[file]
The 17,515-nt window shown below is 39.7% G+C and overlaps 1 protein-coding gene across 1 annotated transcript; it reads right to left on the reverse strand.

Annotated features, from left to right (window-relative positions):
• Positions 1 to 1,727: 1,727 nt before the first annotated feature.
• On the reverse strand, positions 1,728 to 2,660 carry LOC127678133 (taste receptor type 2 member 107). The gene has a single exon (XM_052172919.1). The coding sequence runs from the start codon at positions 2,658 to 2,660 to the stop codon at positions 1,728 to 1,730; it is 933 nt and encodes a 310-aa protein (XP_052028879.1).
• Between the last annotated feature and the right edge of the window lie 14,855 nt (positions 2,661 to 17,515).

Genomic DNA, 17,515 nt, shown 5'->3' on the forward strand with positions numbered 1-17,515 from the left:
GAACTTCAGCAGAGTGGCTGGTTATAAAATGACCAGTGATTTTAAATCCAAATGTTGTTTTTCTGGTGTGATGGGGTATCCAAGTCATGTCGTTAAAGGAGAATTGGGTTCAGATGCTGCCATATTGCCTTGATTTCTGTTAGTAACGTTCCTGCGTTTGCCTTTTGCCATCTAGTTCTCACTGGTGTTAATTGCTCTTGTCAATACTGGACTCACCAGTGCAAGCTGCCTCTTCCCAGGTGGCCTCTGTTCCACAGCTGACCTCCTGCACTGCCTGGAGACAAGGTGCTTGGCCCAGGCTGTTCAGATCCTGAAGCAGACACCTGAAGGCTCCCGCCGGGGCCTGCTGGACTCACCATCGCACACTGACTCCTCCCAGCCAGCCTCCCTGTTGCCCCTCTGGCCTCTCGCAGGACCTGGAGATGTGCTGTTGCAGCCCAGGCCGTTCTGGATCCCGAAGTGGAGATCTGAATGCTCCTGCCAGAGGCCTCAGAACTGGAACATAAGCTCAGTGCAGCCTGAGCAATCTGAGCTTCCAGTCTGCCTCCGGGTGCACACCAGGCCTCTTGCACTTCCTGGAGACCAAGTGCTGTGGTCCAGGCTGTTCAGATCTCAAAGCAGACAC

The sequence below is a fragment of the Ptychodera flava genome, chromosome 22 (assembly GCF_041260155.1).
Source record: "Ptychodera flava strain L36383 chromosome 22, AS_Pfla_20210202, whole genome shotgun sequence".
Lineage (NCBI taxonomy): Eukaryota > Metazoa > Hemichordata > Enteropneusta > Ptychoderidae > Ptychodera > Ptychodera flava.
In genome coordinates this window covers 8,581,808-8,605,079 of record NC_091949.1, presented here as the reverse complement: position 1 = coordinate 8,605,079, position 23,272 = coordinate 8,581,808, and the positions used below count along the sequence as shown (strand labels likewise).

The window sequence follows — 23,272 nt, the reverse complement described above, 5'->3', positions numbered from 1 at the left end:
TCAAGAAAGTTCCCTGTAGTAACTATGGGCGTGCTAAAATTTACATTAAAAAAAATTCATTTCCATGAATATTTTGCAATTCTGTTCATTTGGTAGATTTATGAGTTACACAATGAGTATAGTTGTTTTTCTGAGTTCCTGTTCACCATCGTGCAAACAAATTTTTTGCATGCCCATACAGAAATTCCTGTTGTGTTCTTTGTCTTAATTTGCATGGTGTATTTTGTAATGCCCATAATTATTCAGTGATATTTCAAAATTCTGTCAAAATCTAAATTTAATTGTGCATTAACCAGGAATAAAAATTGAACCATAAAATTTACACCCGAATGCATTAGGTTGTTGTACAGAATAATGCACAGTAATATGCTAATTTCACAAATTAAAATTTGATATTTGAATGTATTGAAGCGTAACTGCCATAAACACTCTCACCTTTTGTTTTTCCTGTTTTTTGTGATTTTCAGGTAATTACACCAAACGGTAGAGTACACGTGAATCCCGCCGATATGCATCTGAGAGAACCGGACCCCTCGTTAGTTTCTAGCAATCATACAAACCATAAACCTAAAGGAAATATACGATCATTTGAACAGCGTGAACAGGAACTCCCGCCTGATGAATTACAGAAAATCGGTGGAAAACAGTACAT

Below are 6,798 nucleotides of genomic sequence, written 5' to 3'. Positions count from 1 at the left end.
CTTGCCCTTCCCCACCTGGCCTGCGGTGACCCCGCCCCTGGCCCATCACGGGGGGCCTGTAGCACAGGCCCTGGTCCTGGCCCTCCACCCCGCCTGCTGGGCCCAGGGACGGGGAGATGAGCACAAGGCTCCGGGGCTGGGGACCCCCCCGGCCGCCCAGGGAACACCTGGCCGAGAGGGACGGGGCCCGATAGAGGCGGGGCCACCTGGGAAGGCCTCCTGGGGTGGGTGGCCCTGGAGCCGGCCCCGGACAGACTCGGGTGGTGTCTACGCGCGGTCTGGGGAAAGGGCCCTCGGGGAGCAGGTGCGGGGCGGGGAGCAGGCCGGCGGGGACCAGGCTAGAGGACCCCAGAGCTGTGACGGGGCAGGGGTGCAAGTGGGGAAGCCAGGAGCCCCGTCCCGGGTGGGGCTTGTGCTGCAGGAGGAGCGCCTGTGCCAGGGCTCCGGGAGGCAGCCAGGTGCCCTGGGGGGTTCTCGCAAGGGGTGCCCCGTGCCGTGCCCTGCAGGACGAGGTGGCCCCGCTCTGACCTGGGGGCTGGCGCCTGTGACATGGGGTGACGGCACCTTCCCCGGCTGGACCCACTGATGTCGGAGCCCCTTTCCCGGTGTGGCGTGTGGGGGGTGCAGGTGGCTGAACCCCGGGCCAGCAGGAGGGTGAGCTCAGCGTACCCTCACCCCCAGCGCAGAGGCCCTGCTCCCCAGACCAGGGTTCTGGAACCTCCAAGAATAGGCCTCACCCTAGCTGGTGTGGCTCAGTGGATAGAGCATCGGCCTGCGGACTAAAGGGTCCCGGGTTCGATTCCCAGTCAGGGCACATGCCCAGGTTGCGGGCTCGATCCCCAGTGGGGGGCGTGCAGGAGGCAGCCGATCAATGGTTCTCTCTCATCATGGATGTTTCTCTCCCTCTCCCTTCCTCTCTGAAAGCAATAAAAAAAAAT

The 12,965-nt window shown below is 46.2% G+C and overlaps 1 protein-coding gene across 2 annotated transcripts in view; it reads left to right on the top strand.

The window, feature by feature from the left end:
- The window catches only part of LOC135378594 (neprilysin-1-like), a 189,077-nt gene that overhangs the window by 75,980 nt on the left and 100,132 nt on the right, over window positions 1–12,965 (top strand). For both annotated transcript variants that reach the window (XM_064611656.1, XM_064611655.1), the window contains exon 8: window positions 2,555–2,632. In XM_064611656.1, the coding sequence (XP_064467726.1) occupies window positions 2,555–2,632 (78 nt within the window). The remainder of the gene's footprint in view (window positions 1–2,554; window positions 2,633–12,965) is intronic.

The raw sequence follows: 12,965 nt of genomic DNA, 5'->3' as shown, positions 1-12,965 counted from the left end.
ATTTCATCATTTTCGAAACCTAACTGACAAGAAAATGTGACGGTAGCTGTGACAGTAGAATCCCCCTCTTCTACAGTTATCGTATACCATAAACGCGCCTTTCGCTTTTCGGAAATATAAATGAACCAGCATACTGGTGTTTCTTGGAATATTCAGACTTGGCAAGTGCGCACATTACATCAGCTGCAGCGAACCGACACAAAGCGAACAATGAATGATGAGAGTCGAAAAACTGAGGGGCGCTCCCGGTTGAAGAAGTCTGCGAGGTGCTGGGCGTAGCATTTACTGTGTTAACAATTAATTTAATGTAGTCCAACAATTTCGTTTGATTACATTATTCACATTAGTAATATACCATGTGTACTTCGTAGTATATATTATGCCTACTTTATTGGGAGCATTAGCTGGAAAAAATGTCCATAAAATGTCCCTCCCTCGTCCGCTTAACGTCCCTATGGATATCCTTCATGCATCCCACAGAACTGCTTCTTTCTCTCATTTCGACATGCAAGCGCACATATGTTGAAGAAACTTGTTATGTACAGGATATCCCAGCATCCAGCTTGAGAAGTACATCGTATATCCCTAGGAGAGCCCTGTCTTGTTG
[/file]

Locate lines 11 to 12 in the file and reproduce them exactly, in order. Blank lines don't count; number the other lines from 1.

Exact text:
In genome coordinates this window covers 8,581,808-8,605,079 of record NC_091949.1, presented here as the reverse complement: position 1 = coordinate 8,605,079, position 23,272 = coordinate 8,581,808, and the positions used below count along the sequence as shown (strand labels likewise).

The window sequence follows — 23,272 nt, the reverse complement described above, 5'->3', positions numbered from 1 at the left end: